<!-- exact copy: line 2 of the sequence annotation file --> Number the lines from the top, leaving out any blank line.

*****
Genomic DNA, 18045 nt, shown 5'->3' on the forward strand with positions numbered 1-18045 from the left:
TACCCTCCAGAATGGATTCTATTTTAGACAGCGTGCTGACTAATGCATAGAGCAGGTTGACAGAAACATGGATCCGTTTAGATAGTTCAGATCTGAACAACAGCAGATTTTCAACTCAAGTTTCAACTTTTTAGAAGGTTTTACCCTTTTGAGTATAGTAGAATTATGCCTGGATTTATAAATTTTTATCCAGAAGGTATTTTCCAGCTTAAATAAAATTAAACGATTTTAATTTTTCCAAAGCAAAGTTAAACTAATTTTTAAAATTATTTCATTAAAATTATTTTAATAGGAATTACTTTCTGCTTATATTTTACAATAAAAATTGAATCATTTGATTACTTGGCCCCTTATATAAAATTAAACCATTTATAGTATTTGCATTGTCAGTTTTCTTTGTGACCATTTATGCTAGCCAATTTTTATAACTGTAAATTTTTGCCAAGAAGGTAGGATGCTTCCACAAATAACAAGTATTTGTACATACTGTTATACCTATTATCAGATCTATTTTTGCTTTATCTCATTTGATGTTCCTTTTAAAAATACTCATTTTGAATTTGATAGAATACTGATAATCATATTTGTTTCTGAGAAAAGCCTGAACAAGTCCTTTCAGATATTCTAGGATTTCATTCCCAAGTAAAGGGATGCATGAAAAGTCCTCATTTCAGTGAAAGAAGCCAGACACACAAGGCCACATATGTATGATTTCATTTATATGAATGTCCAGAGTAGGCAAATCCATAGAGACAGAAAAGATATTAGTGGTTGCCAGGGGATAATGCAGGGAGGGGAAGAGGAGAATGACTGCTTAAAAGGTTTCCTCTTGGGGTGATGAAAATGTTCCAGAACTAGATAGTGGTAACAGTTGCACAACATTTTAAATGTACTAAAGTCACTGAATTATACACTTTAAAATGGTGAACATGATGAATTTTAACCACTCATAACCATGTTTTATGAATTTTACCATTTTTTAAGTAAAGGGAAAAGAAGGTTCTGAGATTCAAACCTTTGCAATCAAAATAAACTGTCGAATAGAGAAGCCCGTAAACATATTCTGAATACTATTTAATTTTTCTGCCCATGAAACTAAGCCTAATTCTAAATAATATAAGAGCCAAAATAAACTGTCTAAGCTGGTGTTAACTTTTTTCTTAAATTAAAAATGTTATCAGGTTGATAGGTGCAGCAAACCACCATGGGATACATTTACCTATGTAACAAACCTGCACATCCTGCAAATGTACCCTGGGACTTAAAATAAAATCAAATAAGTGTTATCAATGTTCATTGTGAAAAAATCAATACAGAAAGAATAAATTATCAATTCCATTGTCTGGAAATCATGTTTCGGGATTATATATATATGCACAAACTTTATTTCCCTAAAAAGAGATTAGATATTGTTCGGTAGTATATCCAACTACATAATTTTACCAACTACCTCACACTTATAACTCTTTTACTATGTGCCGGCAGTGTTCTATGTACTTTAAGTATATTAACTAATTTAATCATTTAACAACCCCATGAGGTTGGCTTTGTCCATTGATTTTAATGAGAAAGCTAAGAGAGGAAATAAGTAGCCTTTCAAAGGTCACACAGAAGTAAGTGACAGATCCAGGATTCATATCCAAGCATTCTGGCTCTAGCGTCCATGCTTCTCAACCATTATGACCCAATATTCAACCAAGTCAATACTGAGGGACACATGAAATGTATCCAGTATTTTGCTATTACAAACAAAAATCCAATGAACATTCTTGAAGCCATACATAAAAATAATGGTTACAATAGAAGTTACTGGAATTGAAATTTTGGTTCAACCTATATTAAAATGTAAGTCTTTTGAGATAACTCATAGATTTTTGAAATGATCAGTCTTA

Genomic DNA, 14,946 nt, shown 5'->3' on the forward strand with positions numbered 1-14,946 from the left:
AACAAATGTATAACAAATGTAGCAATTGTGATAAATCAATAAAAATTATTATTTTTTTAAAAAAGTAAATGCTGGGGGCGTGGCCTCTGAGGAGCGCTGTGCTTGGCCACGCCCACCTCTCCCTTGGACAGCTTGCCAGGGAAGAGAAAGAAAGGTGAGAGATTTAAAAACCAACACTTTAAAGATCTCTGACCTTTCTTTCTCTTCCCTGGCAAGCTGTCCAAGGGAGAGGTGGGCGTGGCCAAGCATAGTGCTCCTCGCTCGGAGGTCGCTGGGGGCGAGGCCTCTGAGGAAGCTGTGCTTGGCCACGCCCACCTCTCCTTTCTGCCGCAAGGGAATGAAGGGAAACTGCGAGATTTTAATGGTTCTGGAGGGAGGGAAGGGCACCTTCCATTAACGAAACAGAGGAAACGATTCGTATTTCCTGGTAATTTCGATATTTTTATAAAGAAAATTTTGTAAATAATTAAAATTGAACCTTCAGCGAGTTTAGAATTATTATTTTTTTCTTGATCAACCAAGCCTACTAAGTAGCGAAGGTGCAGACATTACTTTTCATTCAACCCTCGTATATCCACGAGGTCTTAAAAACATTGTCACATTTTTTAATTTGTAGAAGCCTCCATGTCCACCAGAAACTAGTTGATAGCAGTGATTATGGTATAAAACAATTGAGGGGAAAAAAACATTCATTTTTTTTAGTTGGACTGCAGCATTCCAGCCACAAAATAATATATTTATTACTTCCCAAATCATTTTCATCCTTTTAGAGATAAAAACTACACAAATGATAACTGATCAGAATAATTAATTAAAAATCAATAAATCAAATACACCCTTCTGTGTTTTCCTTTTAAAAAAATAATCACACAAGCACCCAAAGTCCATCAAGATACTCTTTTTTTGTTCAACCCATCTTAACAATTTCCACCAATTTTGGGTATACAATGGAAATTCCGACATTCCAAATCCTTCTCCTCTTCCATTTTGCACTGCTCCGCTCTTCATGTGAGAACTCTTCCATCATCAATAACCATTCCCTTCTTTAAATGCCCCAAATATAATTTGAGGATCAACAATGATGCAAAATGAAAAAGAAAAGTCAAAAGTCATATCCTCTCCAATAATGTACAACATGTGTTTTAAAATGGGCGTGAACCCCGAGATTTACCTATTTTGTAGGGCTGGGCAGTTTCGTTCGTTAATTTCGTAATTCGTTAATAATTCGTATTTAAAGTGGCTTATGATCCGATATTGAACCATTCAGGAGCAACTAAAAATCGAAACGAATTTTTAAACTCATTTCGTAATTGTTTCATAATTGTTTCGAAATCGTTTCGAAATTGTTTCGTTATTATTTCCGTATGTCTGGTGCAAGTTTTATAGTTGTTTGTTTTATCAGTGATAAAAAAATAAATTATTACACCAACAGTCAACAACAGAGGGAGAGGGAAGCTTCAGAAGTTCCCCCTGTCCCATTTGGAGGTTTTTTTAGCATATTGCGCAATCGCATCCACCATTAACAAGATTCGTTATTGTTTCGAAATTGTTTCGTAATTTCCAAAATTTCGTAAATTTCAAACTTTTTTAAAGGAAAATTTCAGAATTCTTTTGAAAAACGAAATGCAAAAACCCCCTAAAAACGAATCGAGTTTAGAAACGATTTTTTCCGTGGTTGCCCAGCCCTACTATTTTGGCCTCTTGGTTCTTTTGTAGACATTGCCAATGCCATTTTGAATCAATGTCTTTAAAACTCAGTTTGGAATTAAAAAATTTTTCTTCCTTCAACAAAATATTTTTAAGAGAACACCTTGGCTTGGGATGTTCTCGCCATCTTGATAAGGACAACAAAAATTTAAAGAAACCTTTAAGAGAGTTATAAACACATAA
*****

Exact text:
TACCCTCCAGAATGGATTCTATTTTAGACAGCGTGCTGACTAATGCATAGAGCAGGTTGACAGAAACATGGATCCGTTTAGATAGTTCAGATCTGAACAACAGCAGATTTTCAACTCAAGTTTCAACTTTTTAGAAGGTTTTACCCTTTTGAGTATAGTAGAATTATGCCTGGATTTATAAATTTTTATCCAGAAGGTATTTTCCAGCTTAAATAAAATTAAACGATTTTAATTTTTCCAAAGCAAAGTTAAACTAATTTTTAAAATTATTTCATTAAAATTATTTTAATAGGAATTACTTTCTGCTTATATTTTACAATAAAAATTGAATCATTTGATTACTTGGCCCCTTATATAAAATTAAACCATTTATAGTATTTGCATTGTCAGTTTTCTTTGTGACCATTTATGCTAGCCAATTTTTATAACTGTAAATTTTTGCCAAGAAGGTAGGATGCTTCCACAAATAACAAGTATTTGTACATACTGTTATACCTATTATCAGATCTATTTTTGCTTTATCTCATTTGATGTTCCTTTTAAAAATACTCATTTTGAATTTGATAGAATACTGATAATCATATTTGTTTCTGAGAAAAGCCTGAACAAGTCCTTTCAGATATTCTAGGATTTCATTCCCAAGTAAAGGGATGCATGAAAAGTCCTCATTTCAGTGAAAGAAGCCAGACACACAAGGCCACATATGTATGATTTCATTTATATGAATGTCCAGAGTAGGCAAATCCATAGAGACAGAAAAGATATTAGTGGTTGCCAGGGGATAATGCAGGGAGGGGAAGAGGAGAATGACTGCTTAAAAGGTTTCCTCTTGGGGTGATGAAAATGTTCCAGAACTAGATAGTGGTAACAGTTGCACAACATTTTAAATGTACTAAAGTCACTGAATTATACACTTTAAAATGGTGAACATGATGAATTTTAACCACTCATAACCATGTTTTATGAATTTTACCATTTTTTAAGTAAAGGGAAAAGAAGGTTCTGAGATTCAAACCTTTGCAATCAAAATAAACTGTCGAATAGAGAAGCCCGTAAACATATTCTGAATACTATTTAATTTTTCTGCCCATGAAACTAAGCCTAATTCTAAATAATATAAGAGCCAAAATAAACTGTCTAAGCTGGTGTTAACTTTTTTCTTAAATTAAAAATGTTATCAGGTTGATAGGTGCAGCAAACCACCATGGGATACATTTACCTATGTAACAAACCTGCACATCCTGCAAATGTACCCTGGGACTTAAAATAAAATCAAATAAGTGTTATCAATGTTCATTGTGAAAAAATCAATACAGAAAGAATAAATTATCAATTCCATTGTCTGGAAATCATGTTTCGGGATTATATATATATGCACAAACTTTATTTCCCTAAAAAGAGATTAGATATTGTTCGGTAGTATATCCAACTACATAATTTTACCAACTACCTCACACTTATAACTCTTTTACTATGTGCCGGCAGTGTTCTATGTACTTTAAGTATATTAACTAATTTAATCATTTAACAACCCCATGAGGTTGGCTTTGTCCATTGATTTTAATGAGAAAGCTAAGAGAGGAAATAAGTAGCCTTTCAAAGGTCACACAGAAGTAAGTGACAGATCCAGGATTCATATCCAAGCATTCTGGCTCTAGCGTCCATGCTTCTCAACCATTATGACCCAATATTCAACCAAGTCAATACTGAGGGACACATGAAATGTATCCAGTATTTTGCTATTACAAACAAAAATCCAATGAACATTCTTGAAGCCATACATAAAAATAATGGTTACAATAGAAGTTACTGGAATTGAAATTTTGGTTCAACCTATATTAAAATGTAAGTCTTTTGAGATAACTCATAGATTTTTGAAATGATCAGTCTTA